Expanding Eco-Footprint

An Ecological Footprint is a quantitative measurement of how much ecologically productive land and water a defined population unit needs to support its current consumption and render harmless its wastes.

Everything we use for our daily needs and activities stems from raw natural resources. The Ecological Footprint, measured in acres or hectares, calculates the amount of Earth's bio-productive space needed to keep a certain population unit living and consuming at its current levels.

How is the Ecological Footprint calculated?
The calculations take the following resources into account:

  1. Arable Land Required: the amount of land required for growing crops for food, fiber, animal feed etc.
  2. Pasture Land Required: the resources required for growing animals for meat, hides, milk etc.
  3. Forest Resources: the resources needed for fuel, furniture, housing, etc and for providing many ecosystem services like climate stability and erosion prevention.
  4. Ocean Resources: water needed for fish and other marine products
  5. Infrastructure Needed: land needed for transportation and building factories, housing etc.
  6. Energy Costs: land required for absorbing carbon dioxide emissions and other wastes.

Note: Species extinction, air pollution, water pollution, land pollution etc. are not yet included in calculating this ecological footprint.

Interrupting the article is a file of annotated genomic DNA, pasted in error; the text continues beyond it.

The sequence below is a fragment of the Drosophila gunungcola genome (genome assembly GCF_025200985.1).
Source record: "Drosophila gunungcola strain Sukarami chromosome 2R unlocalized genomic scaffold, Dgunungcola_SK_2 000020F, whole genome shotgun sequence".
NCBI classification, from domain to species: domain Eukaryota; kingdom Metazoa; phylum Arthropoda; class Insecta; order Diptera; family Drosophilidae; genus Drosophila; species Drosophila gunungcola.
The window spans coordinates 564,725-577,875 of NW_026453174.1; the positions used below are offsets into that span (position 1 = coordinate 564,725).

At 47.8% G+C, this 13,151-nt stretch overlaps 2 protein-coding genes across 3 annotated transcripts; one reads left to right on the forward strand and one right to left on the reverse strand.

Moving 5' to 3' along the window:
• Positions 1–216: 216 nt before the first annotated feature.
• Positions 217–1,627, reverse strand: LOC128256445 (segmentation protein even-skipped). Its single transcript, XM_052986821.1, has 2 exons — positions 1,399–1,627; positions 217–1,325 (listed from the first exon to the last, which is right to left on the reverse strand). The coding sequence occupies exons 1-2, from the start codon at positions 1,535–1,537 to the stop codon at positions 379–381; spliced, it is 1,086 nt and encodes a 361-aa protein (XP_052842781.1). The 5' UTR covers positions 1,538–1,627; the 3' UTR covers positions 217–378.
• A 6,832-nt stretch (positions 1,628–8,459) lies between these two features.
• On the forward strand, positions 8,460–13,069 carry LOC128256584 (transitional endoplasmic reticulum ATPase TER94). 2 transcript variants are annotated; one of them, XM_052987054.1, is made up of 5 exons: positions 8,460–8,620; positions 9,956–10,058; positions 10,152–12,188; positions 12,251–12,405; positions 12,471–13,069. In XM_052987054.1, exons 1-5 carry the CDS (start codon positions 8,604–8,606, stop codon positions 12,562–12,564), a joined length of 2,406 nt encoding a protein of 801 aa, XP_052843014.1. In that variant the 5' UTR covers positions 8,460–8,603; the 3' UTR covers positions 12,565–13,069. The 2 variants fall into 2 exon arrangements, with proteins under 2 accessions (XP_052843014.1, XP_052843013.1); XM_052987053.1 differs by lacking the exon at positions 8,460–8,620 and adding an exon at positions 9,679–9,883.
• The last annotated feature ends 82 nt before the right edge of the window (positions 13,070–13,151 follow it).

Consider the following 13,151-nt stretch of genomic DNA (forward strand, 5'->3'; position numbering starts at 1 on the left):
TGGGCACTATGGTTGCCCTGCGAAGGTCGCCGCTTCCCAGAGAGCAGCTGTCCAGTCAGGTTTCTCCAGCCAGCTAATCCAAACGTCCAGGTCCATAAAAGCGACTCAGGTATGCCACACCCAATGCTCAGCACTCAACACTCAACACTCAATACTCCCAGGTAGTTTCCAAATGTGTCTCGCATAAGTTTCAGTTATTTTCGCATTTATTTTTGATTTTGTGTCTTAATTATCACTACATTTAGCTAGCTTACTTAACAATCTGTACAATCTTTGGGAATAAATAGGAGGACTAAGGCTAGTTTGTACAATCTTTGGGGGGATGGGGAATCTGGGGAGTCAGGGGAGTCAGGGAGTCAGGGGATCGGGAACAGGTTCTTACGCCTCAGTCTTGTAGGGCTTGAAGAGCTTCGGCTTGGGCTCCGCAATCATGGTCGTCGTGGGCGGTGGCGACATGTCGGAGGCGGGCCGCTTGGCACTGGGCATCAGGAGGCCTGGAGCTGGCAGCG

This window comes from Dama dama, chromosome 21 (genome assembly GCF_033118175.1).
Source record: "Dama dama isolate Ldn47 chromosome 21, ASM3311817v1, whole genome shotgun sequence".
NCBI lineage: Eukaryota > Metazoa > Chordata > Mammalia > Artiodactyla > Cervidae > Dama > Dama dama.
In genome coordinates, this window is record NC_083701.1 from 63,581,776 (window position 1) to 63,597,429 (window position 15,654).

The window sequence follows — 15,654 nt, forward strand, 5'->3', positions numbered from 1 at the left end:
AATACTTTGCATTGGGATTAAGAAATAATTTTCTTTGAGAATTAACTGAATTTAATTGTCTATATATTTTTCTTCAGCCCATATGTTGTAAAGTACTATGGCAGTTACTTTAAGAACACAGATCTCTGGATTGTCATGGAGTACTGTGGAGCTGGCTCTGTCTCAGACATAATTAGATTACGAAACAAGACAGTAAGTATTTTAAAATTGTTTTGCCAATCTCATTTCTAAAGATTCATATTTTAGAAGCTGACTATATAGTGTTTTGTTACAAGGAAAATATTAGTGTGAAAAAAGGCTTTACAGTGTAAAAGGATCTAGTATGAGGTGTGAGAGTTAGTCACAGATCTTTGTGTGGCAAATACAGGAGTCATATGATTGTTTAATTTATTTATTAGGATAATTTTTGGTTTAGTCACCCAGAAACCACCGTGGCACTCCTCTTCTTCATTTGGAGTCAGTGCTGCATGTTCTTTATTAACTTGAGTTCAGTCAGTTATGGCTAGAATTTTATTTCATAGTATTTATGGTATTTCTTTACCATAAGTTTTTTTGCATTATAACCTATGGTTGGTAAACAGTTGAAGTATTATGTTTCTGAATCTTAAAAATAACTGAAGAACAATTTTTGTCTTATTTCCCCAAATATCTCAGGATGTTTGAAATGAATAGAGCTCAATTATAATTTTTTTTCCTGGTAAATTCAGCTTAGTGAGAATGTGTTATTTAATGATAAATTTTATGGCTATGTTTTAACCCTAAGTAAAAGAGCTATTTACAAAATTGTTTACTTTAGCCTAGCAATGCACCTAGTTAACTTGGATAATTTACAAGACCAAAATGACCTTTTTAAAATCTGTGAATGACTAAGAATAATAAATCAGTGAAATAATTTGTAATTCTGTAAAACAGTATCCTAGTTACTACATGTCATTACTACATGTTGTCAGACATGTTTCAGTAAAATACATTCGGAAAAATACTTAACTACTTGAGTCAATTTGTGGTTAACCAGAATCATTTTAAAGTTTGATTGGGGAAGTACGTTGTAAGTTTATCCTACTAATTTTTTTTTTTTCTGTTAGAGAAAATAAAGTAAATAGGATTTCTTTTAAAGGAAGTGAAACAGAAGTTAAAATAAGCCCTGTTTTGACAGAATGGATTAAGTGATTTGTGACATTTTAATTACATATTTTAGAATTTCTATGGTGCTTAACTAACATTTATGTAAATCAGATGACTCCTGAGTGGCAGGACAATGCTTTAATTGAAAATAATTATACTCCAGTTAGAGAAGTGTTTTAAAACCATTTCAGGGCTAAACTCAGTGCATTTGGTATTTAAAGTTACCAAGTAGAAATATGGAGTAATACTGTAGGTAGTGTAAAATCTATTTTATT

Ecological Footprint - Global Footprint, National Footprints
The planet's biological productive capacity (biocapacity) is approximately 1.9 hectares (4.7 acres) per person. Globally, we use up to 2.2 hectares per person. Thus, we are living beyond the planet's biocapacity to sustain us by 15%, a deficit of 0.3 hectares (1 acre) per person. This deficit is apparent, as natural ecosystems around us fail one by one - forest systems, oceans, fisheries, coral reefs, rivers, soil, water, global warming etc.

The planet's biocapacity is dependent on the global population and rate of consumption. High consumption depletes the planet's carrying capacity. And estimates indicate that, if global population trends continue, the ecological footprint available to each person would be reduced to 1.5 hectares per person, by 2050. If consumption rates as high as the western countries are adopted by the majority of humanity, then we would need 4 to 5 more planets to sustain ourselves.

The USA has the largest per capita footprint in the world - a footprint of 9.57 hectares. If everyone on the planet was to live like the average American, we would need 5 planets to sustain everyone. At a footprint of 9.57 hectares per person, our planet's biocapacity would only be able support about 1.2 billion people - far less than the 6 billion we have on Earth. On the other end of the spectrum, if everyone lived like those residing in Bangladesh, where the average footprint is only 0.5 hectares, then the earth could support roughly 22 billion people.

Here are the ecological footprints of selected countries:

"Ecological Footprint analysis provide an important reminder of the implications of resource use at the global level and the differences between countries around the globe. The Ecological Footprint can also help tell important stories at the local, national, and international levels, providing support for policies that make cities and regions more sustainable."

- From the Ecological Footprint of Nations by Redefining Progress